The good news from all of the truly painful childhood experiences, is that it is never too late to heal and recover. Healing is a life long journey of being exceptionally kind to yourself every day. It is hard, very complicated and painful at times to navigate my own journey of healing. I will say without a doubt, it is worth it! With a strong and loving family support system, great friends, and colleagues, I feel hopeful that peace of mind is now a healthy work in progress. I have also learned from my heightened awareness that with a “whole patient” treatment and recovery strategy, recovery success per the above reference is 86%. There is HOPE!
When you go home and hug your kids tonight, hug them tight, and tell them you love them. Help your little ones grow up so they leave home happy, healthly, confident, loving, and smart.
Lincoln County Commissioner, Claire Hall, a close friend and colleague, asked me to come in for a visit in May of 2016 after she attended a National Association of Counties (NACo) conference in Washington D.C. At that moment the Stepping Up Initiative was hatched in Claire’s office, and the rest is history. Commissioner Hall hired me as project consultant, and recruited newly installed Lincoln County Sheriff Curtis Landers to join the project leadership team. It is within this leadership structure and steadfast commitment that we began paving the way for the amazing transformation we have experienced as a community in the last three (3) years, including a ready and willing community of partners and stakeholders. As a community we had reached a critical point in 2016 when we had to change or be left behind as a rural County of close to 50,000 citizens. We were running out of time…
On October 5, 2016 Lincoln County Oregon Board of Commissioners (BOC) passed a resolution to make Stepping Up Initiative a top priority for leading Lincoln County into a 21st Century transformative health care delivery system; especially for the most vulnerable citizens, including our brothers, sisters, fathers, mothers, cousins, who are so often left behind in the streets as homeless, and all too often suffer from mental illness, and addiction. We then set out to navigate the County through an exciting and challenging period of change and breaking down barriers. As a community we were too siloed stuck in place for far too long. We had limited collaborations and partnerships which denied the community of diversified funding opportunities. Lincoln County Sheriff, Curtis Landers stepped up immediately to help lead with a smart on crime approach of diverting vulnerable individuals from the County Jail and hospital emergency services to community based treatment and recovery upstream services…a continuum of care.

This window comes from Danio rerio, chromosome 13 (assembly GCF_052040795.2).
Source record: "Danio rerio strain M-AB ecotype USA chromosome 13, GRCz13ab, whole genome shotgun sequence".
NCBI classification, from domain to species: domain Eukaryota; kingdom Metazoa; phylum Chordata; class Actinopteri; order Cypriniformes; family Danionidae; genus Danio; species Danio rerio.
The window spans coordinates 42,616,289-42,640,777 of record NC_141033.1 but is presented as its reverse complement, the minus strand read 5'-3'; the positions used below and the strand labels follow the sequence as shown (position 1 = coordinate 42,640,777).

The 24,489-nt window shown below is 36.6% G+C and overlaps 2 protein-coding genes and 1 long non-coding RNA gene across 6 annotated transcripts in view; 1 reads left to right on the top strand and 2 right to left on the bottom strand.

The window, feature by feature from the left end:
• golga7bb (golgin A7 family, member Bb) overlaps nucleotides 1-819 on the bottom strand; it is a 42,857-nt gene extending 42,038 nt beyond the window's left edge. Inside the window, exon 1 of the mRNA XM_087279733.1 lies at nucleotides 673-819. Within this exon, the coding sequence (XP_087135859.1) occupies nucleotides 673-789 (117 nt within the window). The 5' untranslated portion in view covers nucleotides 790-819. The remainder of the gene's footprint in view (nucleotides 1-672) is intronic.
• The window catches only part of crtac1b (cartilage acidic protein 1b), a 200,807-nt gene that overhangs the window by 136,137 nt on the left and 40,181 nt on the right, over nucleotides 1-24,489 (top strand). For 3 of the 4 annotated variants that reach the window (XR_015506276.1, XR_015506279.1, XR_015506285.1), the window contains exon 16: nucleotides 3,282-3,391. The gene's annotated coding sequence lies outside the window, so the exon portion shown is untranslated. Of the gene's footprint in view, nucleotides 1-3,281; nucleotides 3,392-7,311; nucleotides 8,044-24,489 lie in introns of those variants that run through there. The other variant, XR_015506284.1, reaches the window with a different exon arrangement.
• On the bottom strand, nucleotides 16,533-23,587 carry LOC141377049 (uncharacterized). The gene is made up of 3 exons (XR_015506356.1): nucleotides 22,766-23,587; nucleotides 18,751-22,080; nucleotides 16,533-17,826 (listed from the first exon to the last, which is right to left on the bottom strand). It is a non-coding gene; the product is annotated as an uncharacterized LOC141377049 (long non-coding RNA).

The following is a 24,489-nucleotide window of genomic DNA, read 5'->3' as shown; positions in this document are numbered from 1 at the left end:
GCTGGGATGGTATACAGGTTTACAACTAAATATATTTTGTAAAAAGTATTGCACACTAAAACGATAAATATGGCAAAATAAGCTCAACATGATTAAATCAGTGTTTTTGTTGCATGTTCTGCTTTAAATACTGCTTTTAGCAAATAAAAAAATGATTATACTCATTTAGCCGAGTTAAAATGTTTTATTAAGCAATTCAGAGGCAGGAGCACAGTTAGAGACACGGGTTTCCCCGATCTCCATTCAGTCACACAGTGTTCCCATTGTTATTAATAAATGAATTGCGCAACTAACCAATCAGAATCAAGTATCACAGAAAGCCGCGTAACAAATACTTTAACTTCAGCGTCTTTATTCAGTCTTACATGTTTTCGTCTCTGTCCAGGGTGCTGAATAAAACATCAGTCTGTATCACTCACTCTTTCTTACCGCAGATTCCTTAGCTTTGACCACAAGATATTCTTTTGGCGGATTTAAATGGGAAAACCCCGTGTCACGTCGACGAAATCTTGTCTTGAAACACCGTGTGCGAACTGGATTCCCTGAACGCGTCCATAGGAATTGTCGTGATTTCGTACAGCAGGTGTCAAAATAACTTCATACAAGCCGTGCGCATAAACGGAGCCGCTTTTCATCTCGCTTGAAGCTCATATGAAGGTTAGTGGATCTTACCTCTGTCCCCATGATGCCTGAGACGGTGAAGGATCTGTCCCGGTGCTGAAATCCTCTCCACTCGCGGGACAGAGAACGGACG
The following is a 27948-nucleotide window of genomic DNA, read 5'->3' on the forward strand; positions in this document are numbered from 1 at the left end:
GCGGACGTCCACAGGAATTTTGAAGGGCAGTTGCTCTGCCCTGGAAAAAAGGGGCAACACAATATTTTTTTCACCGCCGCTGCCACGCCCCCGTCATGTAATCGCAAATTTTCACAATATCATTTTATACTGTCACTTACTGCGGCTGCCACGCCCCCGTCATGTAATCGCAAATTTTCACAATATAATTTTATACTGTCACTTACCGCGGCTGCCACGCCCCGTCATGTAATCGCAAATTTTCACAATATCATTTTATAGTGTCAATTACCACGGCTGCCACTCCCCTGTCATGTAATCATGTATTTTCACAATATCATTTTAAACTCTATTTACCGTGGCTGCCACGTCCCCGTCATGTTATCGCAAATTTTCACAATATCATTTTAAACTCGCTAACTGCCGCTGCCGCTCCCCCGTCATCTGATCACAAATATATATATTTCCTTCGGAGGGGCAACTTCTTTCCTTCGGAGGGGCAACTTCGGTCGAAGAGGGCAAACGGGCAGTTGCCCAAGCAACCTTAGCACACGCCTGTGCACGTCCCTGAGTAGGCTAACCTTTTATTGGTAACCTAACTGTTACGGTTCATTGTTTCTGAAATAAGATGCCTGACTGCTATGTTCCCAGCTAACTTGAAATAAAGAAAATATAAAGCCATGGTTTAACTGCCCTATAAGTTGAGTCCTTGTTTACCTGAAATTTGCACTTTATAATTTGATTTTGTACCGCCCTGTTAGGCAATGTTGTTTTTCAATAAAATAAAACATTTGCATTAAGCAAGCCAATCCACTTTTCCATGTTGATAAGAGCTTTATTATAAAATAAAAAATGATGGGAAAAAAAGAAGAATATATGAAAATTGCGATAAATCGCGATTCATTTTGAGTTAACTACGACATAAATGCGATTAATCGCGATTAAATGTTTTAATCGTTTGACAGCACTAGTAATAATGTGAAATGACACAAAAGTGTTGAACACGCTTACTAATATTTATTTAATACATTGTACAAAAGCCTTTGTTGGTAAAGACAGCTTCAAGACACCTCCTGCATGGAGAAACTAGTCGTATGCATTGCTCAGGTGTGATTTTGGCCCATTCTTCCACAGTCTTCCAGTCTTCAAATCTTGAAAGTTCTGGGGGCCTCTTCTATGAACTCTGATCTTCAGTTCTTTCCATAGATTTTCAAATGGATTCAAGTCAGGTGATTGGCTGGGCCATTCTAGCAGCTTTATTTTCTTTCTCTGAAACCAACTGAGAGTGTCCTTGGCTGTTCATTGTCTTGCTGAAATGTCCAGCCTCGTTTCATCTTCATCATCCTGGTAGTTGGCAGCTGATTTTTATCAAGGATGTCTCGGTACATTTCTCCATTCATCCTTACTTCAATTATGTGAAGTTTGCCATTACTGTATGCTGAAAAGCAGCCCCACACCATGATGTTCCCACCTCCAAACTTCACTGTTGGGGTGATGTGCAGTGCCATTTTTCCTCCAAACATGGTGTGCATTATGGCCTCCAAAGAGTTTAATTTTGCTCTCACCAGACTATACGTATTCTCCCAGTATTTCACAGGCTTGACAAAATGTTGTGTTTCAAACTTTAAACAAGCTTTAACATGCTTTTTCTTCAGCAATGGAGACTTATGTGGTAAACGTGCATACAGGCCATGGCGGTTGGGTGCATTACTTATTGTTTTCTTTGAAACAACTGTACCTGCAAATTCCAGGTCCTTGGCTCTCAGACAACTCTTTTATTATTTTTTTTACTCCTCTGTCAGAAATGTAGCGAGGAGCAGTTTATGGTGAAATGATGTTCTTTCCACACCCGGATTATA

The culmination of this awesome community building effort was represented in full force last Friday, September 13th. With a full moon and the stars aligned we met for the 3rd year as a leadership team of partners and stakeholders to review progress and continue to close the gaps and solidify Stepping Up Initiative as the new community based culture of collaboration. Hosted by Oregon Center on Behavioral Health & Justice Integration, the workshop goals are focused on this broader theme…
“Mental health and criminal justice systems often collide, creating significant barriers to treatment and support services. Sequential Intercept Mapping & Taking Action for Change helps develop and implement plans for community change through cross-system collaboration. This workshop enhances practices and facilitates organizational change utilizing innovative and dynamic tools to map systems, identify gaps in service, and clarify community resources.”
delivery of appropriate services to people with mental illness and/or substance
use disorders involved in the criminal justice system
identifying gaps in service
of local resources
This program is customized to the very specific needs and desired
outcomes of our community.
and Gaps in Service
an Action Plan to Implement Change
As a long time citizen of Lincoln County and Depoe Bay, Oregon, I’m so very honored and proud to have been part of this unprecedented community building effort in our coastal community. Lincoln County now leads in the State of Oregon and across the nation as a transformative rural community. We can be proud as a community of the excellent leadership and commitment from Lincoln County Board of Commissioners and Sheriff for their steadfast leadership commitment…and innovative spirit. We succeeded in becoming an empowered community of partners and stakeholders…and there is no turning back the clock. We are more than ready for the next generation of Stepping Up Initiative…2.0.
Steve Sparks, Project Consultant, Stepping Up Initiative, Lincoln County Oregon and Resident Cheer Leader
As an 18 year old young man in the US Navy in 1965, I was very lucky! Click here… Thanks to the excellent care by US Navy mental health professionals, I am here today at age 73, I struggle with lifelong symptoms of agitated depression, but with loving support from family, friends and effective clinical therapy, I feel a peace of mind that everything is going to be okay. I know now from receiving my medical records from that time that traumatic experiences from childhood years and as a young adult took its toll. Even though my memory is lost from that time, my medical records show that W. F. Miner, LCDR. MC USN in May of 1965 was paying attention. I am very thankful for Dr. Miner’s thorough evaluation and treatment to help me through a most critical and risky period in my life.